Dr. Challa wasn’t starving for opportunity, he was drowning in it. He was bright, confident, and empathetic. Not only did he have great bedside manners, but he was also a savvy entrepreneur who’d grown his medical practice to nine locations in five cities.
But Challa’s ballooning options were starting to exceed his abilities to chase them all–not to mention his team’s. In theory, he could open up two more offices, acquire a small dermatology practice, add medical dispensaries to several of his locations, start a medical spa retail location–the list went on. As it grew longer, Challa’s productivity was beginning to slip, and his staff was struggling to keep up with his energy and constant stream of new ideas. The ideas were solid, but their sheer volume outpaced any possibility of implementing them all.
Personal productivity and team productivity are unavoidably linked. And while companies often sit down to draw up quarterly action plans, individuals rarely do. But they should. In fact, 90 days is the perfect unit of time to make headway on your big-picture goals–and to give them the focus they need, so you and your team don’t get too overwhelmed.
Most of the projects that threaten to derail our productivity when we finally start on them have longer timelines than we imagine, making them difficult to break down into daily or weekly actions. But done right, a 90-day sprint is enough to get meaningful units of work done that collectively bring you closer to your long-term goals. And it’s still short enough that you can frequently course-correct anytime things threaten to veer off track.
Here’s an example of the simple, one-page worksheet that can help you manage that balancing act over the next quarter–but you can draw a quick grid on a blank sheet of paper and it works just as well:
Start by choosing a maximum of three “focus areas” for the coming quarter. Of course you’ll still have to take care of your day-to-day work, too, but these focus areas should rise above that–they’re where you think your time, talent, attention, and money are best spent on longer-term objectives during the coming quarter. Your day-to-day tasks will keep you afloat, while your focus areas will propel you ahead.
For instance, you may decide that your focus areas are on increasing your lead flow, improving your sales conversion system, speeding up your collections cycle, or making a specific key hire.
Why cap it at three? Because too many top priorities means you have no top priorities. Ninety days comes fast, and if you spread yourself or your team too thin, you’ll find that you do more things partially instead of fully, leaving a bunch of half-finished projects by the time the next quarter rolls around. You don’t want that. Not only is this a waste of resources, but it’s also frustrating for your team, who will appreciate having actually achieved something–not just started it–by the time your 90-day sprint is over.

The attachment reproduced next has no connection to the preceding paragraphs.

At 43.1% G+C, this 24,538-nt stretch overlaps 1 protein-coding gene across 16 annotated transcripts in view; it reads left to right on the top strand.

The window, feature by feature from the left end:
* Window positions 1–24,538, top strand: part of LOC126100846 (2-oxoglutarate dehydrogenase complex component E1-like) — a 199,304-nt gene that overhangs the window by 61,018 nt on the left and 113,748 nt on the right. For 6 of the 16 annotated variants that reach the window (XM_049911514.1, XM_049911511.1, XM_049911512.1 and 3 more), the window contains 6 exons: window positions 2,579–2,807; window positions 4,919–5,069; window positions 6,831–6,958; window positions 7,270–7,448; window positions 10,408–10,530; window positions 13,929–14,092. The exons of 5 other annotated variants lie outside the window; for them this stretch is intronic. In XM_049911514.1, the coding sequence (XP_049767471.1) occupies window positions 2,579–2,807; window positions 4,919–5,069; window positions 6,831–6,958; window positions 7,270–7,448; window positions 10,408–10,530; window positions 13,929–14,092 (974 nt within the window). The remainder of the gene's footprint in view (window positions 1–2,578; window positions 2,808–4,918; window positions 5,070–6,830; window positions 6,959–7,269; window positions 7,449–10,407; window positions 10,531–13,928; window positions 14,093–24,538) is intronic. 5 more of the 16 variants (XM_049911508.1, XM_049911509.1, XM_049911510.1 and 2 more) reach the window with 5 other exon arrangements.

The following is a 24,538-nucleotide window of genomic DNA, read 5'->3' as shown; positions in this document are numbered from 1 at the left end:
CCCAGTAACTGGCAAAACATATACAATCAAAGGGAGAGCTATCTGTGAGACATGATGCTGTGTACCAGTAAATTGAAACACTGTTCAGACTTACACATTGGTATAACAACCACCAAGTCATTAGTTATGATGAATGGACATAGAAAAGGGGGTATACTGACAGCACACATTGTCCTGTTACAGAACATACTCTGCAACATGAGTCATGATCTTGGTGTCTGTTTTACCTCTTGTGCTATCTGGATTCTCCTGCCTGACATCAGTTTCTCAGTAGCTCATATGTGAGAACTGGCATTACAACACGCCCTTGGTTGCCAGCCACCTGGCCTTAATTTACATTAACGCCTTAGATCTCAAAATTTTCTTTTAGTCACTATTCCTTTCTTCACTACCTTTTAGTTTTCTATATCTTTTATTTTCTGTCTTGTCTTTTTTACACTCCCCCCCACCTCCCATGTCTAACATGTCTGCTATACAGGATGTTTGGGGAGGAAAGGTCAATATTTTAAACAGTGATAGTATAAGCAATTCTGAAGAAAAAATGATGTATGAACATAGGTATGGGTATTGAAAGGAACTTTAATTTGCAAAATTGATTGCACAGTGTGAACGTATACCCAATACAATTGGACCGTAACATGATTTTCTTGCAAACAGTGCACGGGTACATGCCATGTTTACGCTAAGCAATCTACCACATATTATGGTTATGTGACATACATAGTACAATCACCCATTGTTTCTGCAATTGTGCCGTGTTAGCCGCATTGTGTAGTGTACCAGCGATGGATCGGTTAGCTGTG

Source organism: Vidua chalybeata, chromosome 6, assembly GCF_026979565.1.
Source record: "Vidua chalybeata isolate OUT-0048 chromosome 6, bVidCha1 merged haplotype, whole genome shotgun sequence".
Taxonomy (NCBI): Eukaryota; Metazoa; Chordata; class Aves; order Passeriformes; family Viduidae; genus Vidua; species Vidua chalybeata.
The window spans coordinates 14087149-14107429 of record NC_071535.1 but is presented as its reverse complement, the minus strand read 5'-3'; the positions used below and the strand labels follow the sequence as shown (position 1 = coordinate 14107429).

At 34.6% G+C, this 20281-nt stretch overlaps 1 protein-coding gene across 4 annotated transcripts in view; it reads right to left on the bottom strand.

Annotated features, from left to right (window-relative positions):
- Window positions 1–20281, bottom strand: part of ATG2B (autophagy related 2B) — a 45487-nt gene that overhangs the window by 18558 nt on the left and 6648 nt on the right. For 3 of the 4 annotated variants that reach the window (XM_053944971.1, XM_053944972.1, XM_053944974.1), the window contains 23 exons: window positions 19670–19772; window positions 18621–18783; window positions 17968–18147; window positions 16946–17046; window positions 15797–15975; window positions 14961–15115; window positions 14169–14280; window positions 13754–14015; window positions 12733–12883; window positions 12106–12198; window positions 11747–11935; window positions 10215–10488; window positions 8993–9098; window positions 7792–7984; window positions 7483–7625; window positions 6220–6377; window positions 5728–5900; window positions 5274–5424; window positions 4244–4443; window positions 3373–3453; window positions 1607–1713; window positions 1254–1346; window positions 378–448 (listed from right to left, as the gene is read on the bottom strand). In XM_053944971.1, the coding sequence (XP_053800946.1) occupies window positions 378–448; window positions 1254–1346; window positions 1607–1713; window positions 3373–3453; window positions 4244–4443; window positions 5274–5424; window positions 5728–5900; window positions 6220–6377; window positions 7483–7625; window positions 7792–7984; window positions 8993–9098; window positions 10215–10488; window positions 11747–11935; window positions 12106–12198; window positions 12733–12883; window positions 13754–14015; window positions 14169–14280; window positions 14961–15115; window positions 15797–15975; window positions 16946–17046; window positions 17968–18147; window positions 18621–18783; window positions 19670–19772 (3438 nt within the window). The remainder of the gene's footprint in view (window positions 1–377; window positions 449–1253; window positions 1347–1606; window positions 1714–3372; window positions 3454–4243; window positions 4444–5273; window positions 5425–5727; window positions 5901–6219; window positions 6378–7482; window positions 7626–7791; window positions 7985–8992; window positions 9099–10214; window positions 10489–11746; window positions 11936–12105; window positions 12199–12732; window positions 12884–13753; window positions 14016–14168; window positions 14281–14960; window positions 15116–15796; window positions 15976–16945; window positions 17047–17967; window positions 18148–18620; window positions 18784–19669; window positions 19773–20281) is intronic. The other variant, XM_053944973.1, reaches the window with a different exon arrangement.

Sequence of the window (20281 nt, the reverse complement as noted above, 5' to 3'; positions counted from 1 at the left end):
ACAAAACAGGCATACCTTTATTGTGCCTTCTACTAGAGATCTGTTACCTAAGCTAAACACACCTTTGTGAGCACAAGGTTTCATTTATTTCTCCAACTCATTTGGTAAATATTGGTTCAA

Now that you’ve picked your three focus areas for the quarter, it’s time to clarify your criteria of success for each one. This can be tricky. First, be ruthlessly realistic about what’s possible within just three months, and second, look for concrete signs of progress. It’s important to pin down criteria that are as objectively and quantitatively measurable as possible.
So take your time laying out the criteria of success for each focus area. You’re not only defining what success will look after 90 days, but by giving yourself a yardstick to measure yourself against as you go, you’re also deciding which changes you’ll have to make to your ordinary workday. That may mean blocking out 30 minutes each day to work exclusively on one of your focus areas. Or it might mean delegating a daily task to a colleague this quarter, so you can spend more time on something else. But you won’t know which steps to take until your criteria is in place.
Now that you’ve identified your top three focus areas and your criteria for achieving them, now it’s time to lay out how to get you there. In order to keep your plan to one page, you’ll likely have to break each focus area down into five to seven action steps and milestones. Your plan needs to be detailed enough to guide your actions but not so detailed that you feel overwhelmed or lose yourself in the minutiae.
This is the part where you decide which of these steps you can take and which ones you’ll need others to help you with. Divide and conquer. If one of your focus areas is more of a professional-development goal, the main work will fall to you; if another focus area describes a business goal, it’s perfectly fine to enlist your team. When it comes to the latter, assign a specific team for executing just one action step over the 90-day sprint. Remember: The whole point is to boost productivity, not just add more work to everyone’s plate.
I handed this one-page plan to Dr. Challa two years ago, and he’s used it with his team each quarter. Since then, his practice has increased revenues by $4 million and is more focused and organized than ever before. You can’t do everything at once. But you can probably do the things that really matter more productively than you currently are–all within the next 90 days.
Originally published on Fast Company.